Why has there been such an increase in the take-up of life insurance policies with an investment component? Low says some consumers have this perception because some insurance agents, who have not received proper training, do not provide them with the right information. “They like to sell savings plans as consumers are more easily attracted to the shorter premium-paying terms.”

Thus, it is crucial for insurance companies to provide the right information to their agency force as well as educate the public. “Insurers play an important role in educating their agents and consumers,” says Low.


‘Allow insurers to set up financial advisory firms’

Low says the industry and the regulator, Bank Negara, are aware of these issues and have been trying to elevate the professionalism of insurance agents. One example is the recent implementation of the balanced scorecard for intermediaries.

This was one of the initiatives introduced by the central bank under the Life Insurance and Family Takaful Framework and implemented last year by insurance players.

Simply put, the scorecard sets out the basic structure for insurers to remunerate their agents to achieve outcomes that will benefit consumers. Instead of assessing agents mainly by the number of products they sell, they are now evaluated based on several other non-sales-related metrics.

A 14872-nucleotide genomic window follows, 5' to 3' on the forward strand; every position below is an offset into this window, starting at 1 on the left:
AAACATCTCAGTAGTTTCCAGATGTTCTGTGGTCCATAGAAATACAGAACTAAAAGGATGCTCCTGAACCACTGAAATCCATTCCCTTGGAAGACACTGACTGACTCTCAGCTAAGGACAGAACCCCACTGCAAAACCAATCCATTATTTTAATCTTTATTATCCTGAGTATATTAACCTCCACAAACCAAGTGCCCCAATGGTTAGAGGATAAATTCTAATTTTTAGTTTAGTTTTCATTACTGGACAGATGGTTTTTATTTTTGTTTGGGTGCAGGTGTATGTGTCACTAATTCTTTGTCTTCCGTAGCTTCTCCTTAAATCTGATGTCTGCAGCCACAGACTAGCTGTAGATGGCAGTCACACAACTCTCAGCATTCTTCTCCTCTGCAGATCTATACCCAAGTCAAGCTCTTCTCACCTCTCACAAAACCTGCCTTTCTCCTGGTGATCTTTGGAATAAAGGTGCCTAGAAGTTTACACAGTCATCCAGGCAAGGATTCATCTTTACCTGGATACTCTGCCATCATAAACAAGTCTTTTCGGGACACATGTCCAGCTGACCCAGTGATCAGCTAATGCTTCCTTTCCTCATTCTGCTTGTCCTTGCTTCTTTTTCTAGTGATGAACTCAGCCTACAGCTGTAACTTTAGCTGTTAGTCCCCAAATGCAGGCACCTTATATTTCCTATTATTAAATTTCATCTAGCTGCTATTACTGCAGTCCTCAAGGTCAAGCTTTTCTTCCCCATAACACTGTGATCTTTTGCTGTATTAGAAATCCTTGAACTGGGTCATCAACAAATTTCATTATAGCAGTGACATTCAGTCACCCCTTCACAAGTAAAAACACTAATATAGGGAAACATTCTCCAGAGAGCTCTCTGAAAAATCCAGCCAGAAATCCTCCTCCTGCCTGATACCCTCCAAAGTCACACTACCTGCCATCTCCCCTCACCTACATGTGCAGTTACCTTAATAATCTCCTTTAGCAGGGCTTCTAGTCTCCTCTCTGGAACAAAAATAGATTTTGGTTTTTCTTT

Besides achieving the sales target (30%), agents have to conduct customer fact-finding (15%) and ensure that customers pay their insurance premiums continuously for two years (30%). They are also required to attend 30 hours of continuing professional development programmes (15%) and minimise the number of substantiated complaints lodged against them by their customers (15%).

Although the scorecard has not been well accepted by some agents, insurance companies in general view it as a positive development for the industry. They expect it to further encourage agents to conduct their business more professionally and make it a full-time career. This measure will also weed out the half-hearted part-time agents from the industry.

Low says that while the intention behind the scorecard is good, there are alternative ways to elevate the professionalism of the industry or curb the issue of product mis-selling. One way is for the regulator to further liberalise the industry by allowing insurers to set up financial advisory firms.